As for the commercial activities of the project, the TANAP consortium expects annual revenues from the operation of the gas pipeline reach $1.45bn, of which Azerbaijan will receive 58%. In addition, a tax of $5.95 per 1,000 cubic meters will be paid for gas transportation via TANAP Turkey.
Thus, the TANAP gas pipeline will not only make a significant contribution to the state budget of Azerbaijan but also reduce the country's dependence on a single market, thanks to export of gas to both Turkey and Europe. Attracting third-party gas to TANAP will significantly increase revenues from its transit for participants in this project.
According to SOCAR, the implementation of the project will strengthen cooperation between Azerbaijan and Turkey in the energy sector and will help establish a large and strong economic union in the region.
Petkim is a successful acquisition
However, TANAP project is not the only example of successful cooperation between Azerbaijan and Turkey in the energy sector. SOCAR has already invested $15bn in the Turkish economy, including the construction of TANAP, purchase of a controlling stake in the petrochemical complex Petkim Petrokimya Holding, construction of the STAR refinery and the SOCAR Terminal container terminal, a 51MW wind farm, as well as several others projects. In the coming years, SOCAR plans to increase the volume of its investment portfolio to $19.5bn, directing part of the funds to further development of the petrochemical sector in Turkey.
"Currently, the priority areas for SOCAR in terms of investing in the Turkish economy are oil refining, natural gas and petrochemicals. However, after we complete the initial investment of $19.5bn, there may be new investments, and possibly in other areas," Murat LeCompte, SOCAR Turkiye Enerji’s Chief Communications Officer, said.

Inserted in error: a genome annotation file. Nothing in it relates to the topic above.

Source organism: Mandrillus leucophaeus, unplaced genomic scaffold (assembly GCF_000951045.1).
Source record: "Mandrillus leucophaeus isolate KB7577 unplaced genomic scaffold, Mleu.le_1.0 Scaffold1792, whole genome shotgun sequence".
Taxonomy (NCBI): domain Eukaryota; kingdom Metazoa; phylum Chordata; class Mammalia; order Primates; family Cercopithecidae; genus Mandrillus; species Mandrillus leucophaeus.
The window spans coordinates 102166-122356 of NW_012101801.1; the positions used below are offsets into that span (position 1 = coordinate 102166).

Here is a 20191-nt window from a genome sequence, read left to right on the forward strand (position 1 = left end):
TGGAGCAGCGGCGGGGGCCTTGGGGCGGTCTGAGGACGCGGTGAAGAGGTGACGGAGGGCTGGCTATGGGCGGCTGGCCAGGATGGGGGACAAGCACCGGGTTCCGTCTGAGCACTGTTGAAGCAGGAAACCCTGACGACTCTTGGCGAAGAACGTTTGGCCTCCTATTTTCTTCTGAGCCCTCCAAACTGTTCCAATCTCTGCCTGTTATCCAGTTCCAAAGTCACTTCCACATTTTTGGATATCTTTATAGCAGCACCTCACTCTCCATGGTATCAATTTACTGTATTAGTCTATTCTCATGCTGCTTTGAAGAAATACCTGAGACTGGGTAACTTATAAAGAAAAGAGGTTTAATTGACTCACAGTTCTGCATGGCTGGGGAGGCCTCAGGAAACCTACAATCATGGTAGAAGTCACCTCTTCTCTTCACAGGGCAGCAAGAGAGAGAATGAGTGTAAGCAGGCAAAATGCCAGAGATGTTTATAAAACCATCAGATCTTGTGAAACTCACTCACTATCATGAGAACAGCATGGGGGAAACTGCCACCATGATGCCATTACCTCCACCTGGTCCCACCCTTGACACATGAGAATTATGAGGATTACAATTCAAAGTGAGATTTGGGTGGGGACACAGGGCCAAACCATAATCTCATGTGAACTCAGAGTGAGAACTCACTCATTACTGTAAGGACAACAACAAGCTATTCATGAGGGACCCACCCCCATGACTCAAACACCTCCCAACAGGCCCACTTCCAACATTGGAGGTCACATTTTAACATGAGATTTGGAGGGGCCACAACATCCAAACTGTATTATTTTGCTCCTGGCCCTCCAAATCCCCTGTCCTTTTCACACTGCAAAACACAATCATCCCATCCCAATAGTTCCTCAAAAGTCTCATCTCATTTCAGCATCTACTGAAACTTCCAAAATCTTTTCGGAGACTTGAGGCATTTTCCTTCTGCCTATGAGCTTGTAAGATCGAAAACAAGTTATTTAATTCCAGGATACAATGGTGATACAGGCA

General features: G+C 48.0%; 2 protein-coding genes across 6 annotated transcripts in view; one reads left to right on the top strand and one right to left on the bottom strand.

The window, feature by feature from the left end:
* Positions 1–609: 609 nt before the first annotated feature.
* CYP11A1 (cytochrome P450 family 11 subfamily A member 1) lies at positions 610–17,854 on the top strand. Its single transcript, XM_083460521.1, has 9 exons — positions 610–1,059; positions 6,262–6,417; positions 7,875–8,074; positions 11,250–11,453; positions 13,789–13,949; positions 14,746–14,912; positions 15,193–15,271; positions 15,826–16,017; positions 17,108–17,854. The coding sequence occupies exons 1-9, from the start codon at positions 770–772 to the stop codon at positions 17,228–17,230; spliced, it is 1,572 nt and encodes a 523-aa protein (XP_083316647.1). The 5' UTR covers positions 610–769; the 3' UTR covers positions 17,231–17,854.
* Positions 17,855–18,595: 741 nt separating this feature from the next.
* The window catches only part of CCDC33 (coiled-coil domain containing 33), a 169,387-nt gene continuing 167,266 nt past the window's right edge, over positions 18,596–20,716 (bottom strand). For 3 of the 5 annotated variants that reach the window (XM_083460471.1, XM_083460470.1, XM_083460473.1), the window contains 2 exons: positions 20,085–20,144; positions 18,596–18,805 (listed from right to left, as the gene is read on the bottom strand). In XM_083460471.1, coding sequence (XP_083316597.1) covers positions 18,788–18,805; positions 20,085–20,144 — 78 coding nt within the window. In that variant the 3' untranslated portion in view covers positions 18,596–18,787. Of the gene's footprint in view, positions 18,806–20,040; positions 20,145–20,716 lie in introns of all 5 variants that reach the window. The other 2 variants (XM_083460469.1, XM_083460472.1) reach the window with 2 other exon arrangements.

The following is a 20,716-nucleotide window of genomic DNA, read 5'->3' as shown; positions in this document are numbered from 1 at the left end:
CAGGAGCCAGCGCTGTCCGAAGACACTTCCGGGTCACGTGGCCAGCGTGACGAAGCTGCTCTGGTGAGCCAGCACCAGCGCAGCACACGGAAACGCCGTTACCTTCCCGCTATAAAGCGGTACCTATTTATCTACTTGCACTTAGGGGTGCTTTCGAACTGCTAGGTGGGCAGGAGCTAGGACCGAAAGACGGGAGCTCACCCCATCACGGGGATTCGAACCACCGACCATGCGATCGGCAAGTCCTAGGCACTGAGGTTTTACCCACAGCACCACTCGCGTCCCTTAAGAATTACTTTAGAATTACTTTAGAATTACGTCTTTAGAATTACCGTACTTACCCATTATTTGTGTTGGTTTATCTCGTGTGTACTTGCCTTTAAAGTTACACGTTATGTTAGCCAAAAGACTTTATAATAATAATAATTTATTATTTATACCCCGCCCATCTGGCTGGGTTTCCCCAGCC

SOCAR began operations in Turkey in 2008 with the purchase of a 51% stake in Petkim Petrokimya Holding. "After privatisation of the Petkim complex in 2008, SOCAR has annually invested $100 million in the development of the enterprise. The total volume of these additional investments exceed $1bn," Anar Mammadov, General Director of Petkim Petrokimya Holding said.
The complex includes 15 main and 6 auxiliary facilities for the production of 60 types of various products. "Due to the high demand for these products, Petkim ended 2018 with a profit of 872 million Turkish liras (TL) (approximately $151.5mn). According to the results of the first half of 2019, Petkim's revenues amounted to 5.9 billion TL ($1.0bn), net profit - 439 million TL ($76.3mn)," A. Mammadov noted.
According to Mammadov, thanks to the commissioning of the STAR refinery, Petkim is almost fully provided with the necessary local raw materials such as naphtha. By integrating the infrastructure of the refinery with Petkim, the latter plans to increase productivity in the medium term.
"Mercury" is getting closer
"Turkish petrochemical market has high potential with an annual growth of 6-7%. Currently, Petkim Petrokimya Holding provides 20% of domestic demand for petrochemicals. However, to ensure the growing demand, large investments are required for new capacities," Mammadov said. In particular, he mentioned the construction of a new "Mercury" petrochemical complex in Izmir's Aliaga region.
The new complex is scheduled for construction next to Petkim and the STAR refinery. Commissioning of the enterprise is planned in 2023-2025.